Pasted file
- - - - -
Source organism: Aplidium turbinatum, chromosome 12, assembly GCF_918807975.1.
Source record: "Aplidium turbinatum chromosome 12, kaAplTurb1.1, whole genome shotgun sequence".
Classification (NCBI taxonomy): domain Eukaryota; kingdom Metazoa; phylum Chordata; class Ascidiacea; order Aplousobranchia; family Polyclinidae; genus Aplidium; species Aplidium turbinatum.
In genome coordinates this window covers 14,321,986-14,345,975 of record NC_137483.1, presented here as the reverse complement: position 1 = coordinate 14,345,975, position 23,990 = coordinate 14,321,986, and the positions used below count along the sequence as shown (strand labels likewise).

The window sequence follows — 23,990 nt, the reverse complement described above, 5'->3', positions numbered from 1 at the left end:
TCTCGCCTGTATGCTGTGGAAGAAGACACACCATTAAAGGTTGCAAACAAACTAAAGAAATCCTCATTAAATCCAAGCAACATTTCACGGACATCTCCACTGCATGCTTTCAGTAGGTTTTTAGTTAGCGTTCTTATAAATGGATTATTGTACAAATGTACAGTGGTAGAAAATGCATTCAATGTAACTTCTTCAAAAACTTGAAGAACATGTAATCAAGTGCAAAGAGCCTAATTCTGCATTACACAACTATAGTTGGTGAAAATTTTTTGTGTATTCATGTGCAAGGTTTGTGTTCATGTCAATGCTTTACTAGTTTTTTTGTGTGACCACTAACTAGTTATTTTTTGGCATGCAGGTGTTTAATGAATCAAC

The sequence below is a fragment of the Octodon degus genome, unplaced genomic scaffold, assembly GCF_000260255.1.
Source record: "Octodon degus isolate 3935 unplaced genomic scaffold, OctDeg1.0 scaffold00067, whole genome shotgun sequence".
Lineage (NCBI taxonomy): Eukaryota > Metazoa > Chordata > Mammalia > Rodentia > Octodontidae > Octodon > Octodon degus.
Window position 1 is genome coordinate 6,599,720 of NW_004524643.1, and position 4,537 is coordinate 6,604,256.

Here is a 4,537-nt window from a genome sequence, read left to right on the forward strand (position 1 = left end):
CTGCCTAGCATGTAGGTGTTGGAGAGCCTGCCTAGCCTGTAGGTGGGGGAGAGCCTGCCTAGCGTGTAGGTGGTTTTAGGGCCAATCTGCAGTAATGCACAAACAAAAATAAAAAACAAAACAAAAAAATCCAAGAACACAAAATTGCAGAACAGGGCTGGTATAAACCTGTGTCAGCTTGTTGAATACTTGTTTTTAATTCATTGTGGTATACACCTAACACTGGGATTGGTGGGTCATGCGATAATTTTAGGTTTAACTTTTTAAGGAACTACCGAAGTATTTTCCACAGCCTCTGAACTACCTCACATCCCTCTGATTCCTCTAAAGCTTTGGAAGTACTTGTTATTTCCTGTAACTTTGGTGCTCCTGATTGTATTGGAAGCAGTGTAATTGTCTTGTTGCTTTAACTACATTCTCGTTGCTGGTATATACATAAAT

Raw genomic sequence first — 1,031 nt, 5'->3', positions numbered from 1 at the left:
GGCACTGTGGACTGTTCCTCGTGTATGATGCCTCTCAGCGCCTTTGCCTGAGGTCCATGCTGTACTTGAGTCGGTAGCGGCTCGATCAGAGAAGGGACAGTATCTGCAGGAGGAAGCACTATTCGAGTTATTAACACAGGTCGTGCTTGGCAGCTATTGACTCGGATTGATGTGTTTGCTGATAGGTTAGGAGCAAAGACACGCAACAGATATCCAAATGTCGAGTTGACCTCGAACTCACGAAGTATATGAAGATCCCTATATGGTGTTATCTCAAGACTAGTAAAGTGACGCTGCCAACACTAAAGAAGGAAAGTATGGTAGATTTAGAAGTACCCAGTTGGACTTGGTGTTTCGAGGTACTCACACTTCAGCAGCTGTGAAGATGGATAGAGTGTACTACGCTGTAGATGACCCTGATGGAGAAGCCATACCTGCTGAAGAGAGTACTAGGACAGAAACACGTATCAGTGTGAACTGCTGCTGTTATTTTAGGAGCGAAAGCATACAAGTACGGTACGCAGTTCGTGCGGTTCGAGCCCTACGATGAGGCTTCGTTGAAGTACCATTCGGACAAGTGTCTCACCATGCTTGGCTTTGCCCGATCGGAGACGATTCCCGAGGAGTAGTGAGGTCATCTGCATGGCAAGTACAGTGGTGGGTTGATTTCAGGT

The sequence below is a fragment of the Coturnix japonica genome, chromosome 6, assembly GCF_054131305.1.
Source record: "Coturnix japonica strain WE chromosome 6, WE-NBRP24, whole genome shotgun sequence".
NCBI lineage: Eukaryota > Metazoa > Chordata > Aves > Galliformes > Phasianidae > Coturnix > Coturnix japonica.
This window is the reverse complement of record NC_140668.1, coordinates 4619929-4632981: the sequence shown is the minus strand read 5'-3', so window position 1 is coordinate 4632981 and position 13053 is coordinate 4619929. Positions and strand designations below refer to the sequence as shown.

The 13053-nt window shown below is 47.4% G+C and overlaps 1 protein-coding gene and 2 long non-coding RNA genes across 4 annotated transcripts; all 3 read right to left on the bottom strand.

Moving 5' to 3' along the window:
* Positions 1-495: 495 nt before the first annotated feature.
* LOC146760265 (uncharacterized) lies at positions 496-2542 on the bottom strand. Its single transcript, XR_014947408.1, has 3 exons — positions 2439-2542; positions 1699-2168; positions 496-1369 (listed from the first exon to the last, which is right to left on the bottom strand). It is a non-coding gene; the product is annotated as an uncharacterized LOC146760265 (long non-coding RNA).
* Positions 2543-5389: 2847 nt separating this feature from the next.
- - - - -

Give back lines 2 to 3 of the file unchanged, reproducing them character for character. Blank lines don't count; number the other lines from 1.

Source record: "Aplidium turbinatum chromosome 12, kaAplTurb1.1, whole genome shotgun sequence".
Classification (NCBI taxonomy): domain Eukaryota; kingdom Metazoa; phylum Chordata; class Ascidiacea; order Aplousobranchia; family Polyclinidae; genus Aplidium; species Aplidium turbinatum.